This essay was inspired by the hashtag campaign #MaybeHeDoesntHitYou, started by Zahira Kelly (@bad_dominicana) to share experiences of emotional abuse. If you are worried you are in an abusive relationship, click here to get help.
Maybe he doesn’t hit you but he warns you that he has a dark side he will make every effort to prevent you from seeing. You’re cuddled up in your narrow, squeaky dorm bed and it’s a weeknight, still early in the relationship, and he has these boy band dimples when he smiles. It sounds like such a cliché that you do not take it seriously. Whatever this spoiled, exceptionally dressed teenager throws at you will be no problem. He is sweet and funny and has a talent for saying exactly the right thing but in the most inventive assortment of words possible. On some late Wednesday night, or maybe it’s even the same night, he promises, “I won’t let you down” under the glow-in-the-dark stars glued to your ceiling. You are not old enough to know that this is an impossible thing to promise.
Maybe he doesn’t hit you but he scans each room before entering it to look for his ex-girlfriend, and you do not ask questions because everyone is allowed a messy past. It’s a self-preservation tactic he passes down to you for the near future when you will scan each room before entering it to look for his jagged frame, always humming with too much energy.
Maybe he doesn’t hit you but your roommate decides within thirty seconds of meeting him that there is something off. She can’t quite put her finger on it and you sit on the loveseat from Target with the broken armrest and will her to not fuck this up for you. It’s something about how eager he is to please, how his gestures of goodwill clash with the rumors following his leather footsteps across campus. Of course, she can’t know how he stares at you, really stares, and it makes you self-conscious because you don’t know the last time a boy took the time to see you. His stare is focused, shameless, pours over your face as one of his hands finds your jaw. It feels like a borrowed embrace from a romantic comedy, the wrong genre, the wrong cadence of tenderness, but you find yourself easing into the touch.
Maybe he doesn’t hit you but he has apologizing down to an art. He never remembers saying that but he’s sorry, please don’t cry, Ella, do not cry. He asks if he let you down and his eyes are so wide and glassy, and he was drinking, and he didn’t mean it, and maybe he had a right to be upset? Maybe you’re not remembering this right? Maybe it didn’t happen like that, you were upset too. He sleeps over because you’re not feeling well and the covers are too heavy and it’s been a long time since you’ve had a fever—running a temperature always makes you feel like a child. Half-asleep, he kisses your shoulder and asks, “You okay, sweat pea?” He is wearing your period-stained polar bear pajama pants and you could love this boy if you let yourself, you really could.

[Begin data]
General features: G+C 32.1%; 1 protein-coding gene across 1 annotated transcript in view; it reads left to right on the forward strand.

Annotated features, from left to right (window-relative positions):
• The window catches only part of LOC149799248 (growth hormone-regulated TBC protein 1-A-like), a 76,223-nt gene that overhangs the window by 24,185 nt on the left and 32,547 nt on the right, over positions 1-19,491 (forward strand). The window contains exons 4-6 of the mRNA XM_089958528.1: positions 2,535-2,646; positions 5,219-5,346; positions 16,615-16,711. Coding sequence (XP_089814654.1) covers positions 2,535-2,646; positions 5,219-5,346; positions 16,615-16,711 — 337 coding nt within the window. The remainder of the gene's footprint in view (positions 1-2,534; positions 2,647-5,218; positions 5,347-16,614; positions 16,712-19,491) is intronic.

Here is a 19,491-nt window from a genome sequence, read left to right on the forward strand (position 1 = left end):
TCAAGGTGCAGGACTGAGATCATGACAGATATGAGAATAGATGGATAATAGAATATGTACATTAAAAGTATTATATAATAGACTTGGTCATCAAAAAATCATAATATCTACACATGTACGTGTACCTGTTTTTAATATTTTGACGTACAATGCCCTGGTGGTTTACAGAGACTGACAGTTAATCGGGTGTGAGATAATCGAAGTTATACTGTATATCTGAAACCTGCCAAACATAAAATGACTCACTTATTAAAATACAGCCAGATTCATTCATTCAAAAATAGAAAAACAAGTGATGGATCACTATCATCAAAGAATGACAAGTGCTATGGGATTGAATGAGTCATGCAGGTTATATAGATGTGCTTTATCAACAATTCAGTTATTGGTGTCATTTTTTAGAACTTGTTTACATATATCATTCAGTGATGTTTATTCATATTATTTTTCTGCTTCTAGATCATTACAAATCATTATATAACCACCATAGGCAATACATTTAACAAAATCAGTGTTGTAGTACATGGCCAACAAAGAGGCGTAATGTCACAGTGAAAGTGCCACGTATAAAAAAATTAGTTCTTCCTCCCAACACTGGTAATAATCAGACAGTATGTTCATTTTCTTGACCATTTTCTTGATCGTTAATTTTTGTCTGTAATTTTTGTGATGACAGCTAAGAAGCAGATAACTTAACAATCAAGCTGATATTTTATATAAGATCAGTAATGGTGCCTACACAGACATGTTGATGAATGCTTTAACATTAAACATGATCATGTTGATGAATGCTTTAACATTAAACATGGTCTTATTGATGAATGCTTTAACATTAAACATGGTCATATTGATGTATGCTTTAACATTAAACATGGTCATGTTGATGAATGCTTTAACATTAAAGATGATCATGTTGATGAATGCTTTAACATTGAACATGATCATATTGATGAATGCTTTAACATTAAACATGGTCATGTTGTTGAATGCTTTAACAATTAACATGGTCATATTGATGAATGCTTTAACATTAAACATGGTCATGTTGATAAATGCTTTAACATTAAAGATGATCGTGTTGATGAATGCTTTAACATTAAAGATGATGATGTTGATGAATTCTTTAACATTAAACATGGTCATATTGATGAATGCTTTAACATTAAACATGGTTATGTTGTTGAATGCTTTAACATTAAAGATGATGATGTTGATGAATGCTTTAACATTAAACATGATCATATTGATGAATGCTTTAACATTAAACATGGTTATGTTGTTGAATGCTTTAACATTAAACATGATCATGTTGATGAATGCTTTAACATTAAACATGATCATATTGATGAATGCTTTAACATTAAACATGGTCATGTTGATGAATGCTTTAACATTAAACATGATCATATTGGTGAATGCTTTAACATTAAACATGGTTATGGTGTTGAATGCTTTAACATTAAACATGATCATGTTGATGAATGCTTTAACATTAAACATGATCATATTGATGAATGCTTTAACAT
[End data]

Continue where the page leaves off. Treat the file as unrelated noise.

Maybe he doesn’t hit you but he collects your infractions and lines them up on his desk like so many surgical knives. You have learned to let it go when his face shrivels, no matter what plans he stood up, no matter what joke he made about you in front of his friends, no matter what insults he drops like loose change. It’s devastating to watch that beautiful slash of a smile morph into a grimace, so many white teeth cut on how much he hates himself, and how much he hates you for being stupid enough to love him. Not that you’ve told him that yet, but that’s what you meant when you told him you would stay: no matter what brain chemistry he can’t contain, no matter the math he does on every rooftop about what the impact would do to a fucked up boy’s brain. “Thank you for staying,” he says, giving you that Hollywood grin, and he actually looks happy. You flush with pride to make him smile like that. You never really had a choice.
Maybe he doesn’t hit you but he makes you come downstairs to the lounge of your dorm to hiss about your failure to keep his secrets and how fucking dare you, how could you. His fists clench and loosen, he keeps his eyes on the ceiling, he sprawls like some foreign dictator across the stiff college sofa and you kneel on the floor to atone for letting him down. He never wants to be alone with you when he is angry.
Maybe he doesn’t hit you but he tells you he loves you for the first time like a consolation prize as he throws up gin and medication into a paper bag on the floor of his bedroom. It’s a Thursday night—your fingers are covered in his vomit. Later he drags you against his clammy chest, it must be close to three in the morning when it becomes clear he isn’t going to die because, in his words, “It didn’t work, I failed,” and he says he loves you again, this time in Spanish.
Maybe he doesn’t hit you because you got lucky. Because your friends pulled you out. Because fate intervened. A few months later you are waiting for your grilled cheese at the food truck and a friend of a friend of a friend of his ex-girlfriend asks you, “Didn’t you date him? Did he hit you too?” For a second you think someone has thrown a hard, wet snowball at the base of your spine. And then you get to live with that, you get to walk around with the knowledge of how close you came. You get to have nightmares about making love to him with his face covered in blood. You get to wonder what you would have done if you’d given him that one last chance and crossed some invisible boundary and heard that hard, slow, fast whoosh that is the boy you love loving you. You survived an almost. There is no judicial hearing with the dean. There is no action taken by his fraternity. Not for this. He graduates with honors, and after a few years you get a hashtag.
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